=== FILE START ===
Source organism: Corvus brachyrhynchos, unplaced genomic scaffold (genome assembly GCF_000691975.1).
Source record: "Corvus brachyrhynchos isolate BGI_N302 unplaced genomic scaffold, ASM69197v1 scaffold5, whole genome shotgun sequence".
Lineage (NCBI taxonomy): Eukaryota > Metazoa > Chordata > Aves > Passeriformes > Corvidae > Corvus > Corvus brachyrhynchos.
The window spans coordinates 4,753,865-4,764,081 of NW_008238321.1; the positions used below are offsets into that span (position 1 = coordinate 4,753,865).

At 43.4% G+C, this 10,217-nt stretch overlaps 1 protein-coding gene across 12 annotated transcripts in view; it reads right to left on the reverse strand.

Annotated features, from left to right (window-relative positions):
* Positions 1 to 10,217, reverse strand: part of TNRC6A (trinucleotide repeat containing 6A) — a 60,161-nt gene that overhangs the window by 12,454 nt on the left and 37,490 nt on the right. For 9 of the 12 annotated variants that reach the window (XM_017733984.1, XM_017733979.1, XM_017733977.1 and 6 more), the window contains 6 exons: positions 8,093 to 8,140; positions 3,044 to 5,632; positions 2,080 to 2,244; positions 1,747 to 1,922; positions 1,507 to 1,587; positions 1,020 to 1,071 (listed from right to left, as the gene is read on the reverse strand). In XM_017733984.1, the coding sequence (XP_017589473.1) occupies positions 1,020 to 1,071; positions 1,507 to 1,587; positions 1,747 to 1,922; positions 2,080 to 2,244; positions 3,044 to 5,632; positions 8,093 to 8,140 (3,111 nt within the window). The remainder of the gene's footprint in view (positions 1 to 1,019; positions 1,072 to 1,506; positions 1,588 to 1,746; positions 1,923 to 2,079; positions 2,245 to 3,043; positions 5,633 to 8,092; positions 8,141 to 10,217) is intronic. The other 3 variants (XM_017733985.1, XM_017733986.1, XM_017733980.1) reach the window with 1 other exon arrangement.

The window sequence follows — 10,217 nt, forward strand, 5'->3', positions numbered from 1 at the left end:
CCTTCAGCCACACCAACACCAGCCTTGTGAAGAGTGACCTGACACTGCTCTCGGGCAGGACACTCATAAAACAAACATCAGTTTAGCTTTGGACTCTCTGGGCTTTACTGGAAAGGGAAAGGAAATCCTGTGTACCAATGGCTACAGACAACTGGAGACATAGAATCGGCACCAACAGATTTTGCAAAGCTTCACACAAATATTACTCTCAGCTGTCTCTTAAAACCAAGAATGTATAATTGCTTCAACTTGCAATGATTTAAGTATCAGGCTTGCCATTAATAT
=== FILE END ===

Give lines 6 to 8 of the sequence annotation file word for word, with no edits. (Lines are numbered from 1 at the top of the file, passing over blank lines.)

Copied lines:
Annotated features, from left to right (window-relative positions):
* Positions 1 to 10,217, reverse strand: part of TNRC6A (trinucleotide repeat containing 6A) — a 60,161-nt gene that overhangs the window by 12,454 nt on the left and 37,490 nt on the right. For 9 of the 12 annotated variants that reach the window (XM_017733984.1, XM_017733979.1, XM_017733977.1 and 6 more), the window contains 6 exons: positions 8,093 to 8,140; positions 3,044 to 5,632; positions 2,080 to 2,244; positions 1,747 to 1,922; positions 1,507 to 1,587; positions 1,020 to 1,071 (listed from right to left, as the gene is read on the reverse strand). In XM_017733984.1, the coding sequence (XP_017589473.1) occupies positions 1,020 to 1,071; positions 1,507 to 1,587; positions 1,747 to 1,922; positions 2,080 to 2,244; positions 3,044 to 5,632; positions 8,093 to 8,140 (3,111 nt within the window). The remainder of the gene's footprint in view (positions 1 to 1,019; positions 1,072 to 1,506; positions 1,588 to 1,746; positions 1,923 to 2,079; positions 2,245 to 3,043; positions 5,633 to 8,092; positions 8,141 to 10,217) is intronic. The other 3 variants (XM_017733985.1, XM_017733986.1, XM_017733980.1) reach the window with 1 other exon arrangement.

The window sequence follows — 10,217 nt, forward strand, 5'->3', positions numbered from 1 at the left end: